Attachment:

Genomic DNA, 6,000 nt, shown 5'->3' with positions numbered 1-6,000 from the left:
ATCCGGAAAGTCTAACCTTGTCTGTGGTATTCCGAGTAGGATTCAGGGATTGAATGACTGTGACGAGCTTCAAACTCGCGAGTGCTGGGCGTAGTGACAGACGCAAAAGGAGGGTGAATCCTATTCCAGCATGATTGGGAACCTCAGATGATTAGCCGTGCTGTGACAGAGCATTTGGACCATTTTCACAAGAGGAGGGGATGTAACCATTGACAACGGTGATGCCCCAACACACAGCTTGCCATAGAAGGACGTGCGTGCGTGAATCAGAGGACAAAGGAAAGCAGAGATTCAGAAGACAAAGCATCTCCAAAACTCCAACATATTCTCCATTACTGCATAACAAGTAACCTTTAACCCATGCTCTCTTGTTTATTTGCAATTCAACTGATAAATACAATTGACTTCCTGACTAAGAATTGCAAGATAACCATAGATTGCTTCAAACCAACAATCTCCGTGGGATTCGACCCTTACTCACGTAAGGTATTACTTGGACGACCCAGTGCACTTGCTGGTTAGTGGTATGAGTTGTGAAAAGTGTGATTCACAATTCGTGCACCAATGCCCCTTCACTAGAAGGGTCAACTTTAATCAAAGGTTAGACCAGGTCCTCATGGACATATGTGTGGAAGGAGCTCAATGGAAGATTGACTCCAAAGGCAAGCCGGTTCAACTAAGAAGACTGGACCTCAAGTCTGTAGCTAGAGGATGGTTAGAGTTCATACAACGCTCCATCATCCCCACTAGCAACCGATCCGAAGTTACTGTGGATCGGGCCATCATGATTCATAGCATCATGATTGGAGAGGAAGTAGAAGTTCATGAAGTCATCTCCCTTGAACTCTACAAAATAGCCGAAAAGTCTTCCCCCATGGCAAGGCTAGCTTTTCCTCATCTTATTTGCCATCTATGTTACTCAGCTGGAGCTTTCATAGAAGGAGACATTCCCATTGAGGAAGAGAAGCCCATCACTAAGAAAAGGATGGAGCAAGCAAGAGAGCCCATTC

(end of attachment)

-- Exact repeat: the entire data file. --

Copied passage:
Genomic DNA, 6,000 nt, shown 5'->3' with positions numbered 1-6,000 from the left:
ATCCGGAAAGTCTAACCTTGTCTGTGGTATTCCGAGTAGGATTCAGGGATTGAATGACTGTGACGAGCTTCAAACTCGCGAGTGCTGGGCGTAGTGACAGACGCAAAAGGAGGGTGAATCCTATTCCAGCATGATTGGGAACCTCAGATGATTAGCCGTGCTGTGACAGAGCATTTGGACCATTTTCACAAGAGGAGGGGATGTAACCATTGACAACGGTGATGCCCCAACACACAGCTTGCCATAGAAGGACGTGCGTGCGTGAATCAGAGGACAAAGGAAAGCAGAGATTCAGAAGACAAAGCATCTCCAAAACTCCAACATATTCTCCATTACTGCATAACAAGTAACCTTTAACCCATGCTCTCTTGTTTATTTGCAATTCAACTGATAAATACAATTGACTTCCTGACTAAGAATTGCAAGATAACCATAGATTGCTTCAAACCAACAATCTCCGTGGGATTCGACCCTTACTCACGTAAGGTATTACTTGGACGACCCAGTGCACTTGCTGGTTAGTGGTATGAGTTGTGAAAAGTGTGATTCACAATTCGTGCACCAATGCCCCTTCACTAGAAGGGTCAACTTTAATCAAAGGTTAGACCAGGTCCTCATGGACATATGTGTGGAAGGAGCTCAATGGAAGATTGACTCCAAAGGCAAGCCGGTTCAACTAAGAAGACTGGACCTCAAGTCTGTAGCTAGAGGATGGTTAGAGTTCATACAACGCTCCATCATCCCCACTAGCAACCGATCCGAAGTTACTGTGGATCGGGCCATCATGATTCATAGCATCATGATTGGAGAGGAAGTAGAAGTTCATGAAGTCATCTCCCTTGAACTCTACAAAATAGCCGAAAAGTCTTCCCCCATGGCAAGGCTAGCTTTTCCTCATCTTATTTGCCATCTATGTTACTCAGCTGGAGCTTTCATAGAAGGAGACATTCCCATTGAGGAAGAGAAGCCCATCACTAAGAAAAGGATGGAGCAAGCAAGAGAGCCCATTC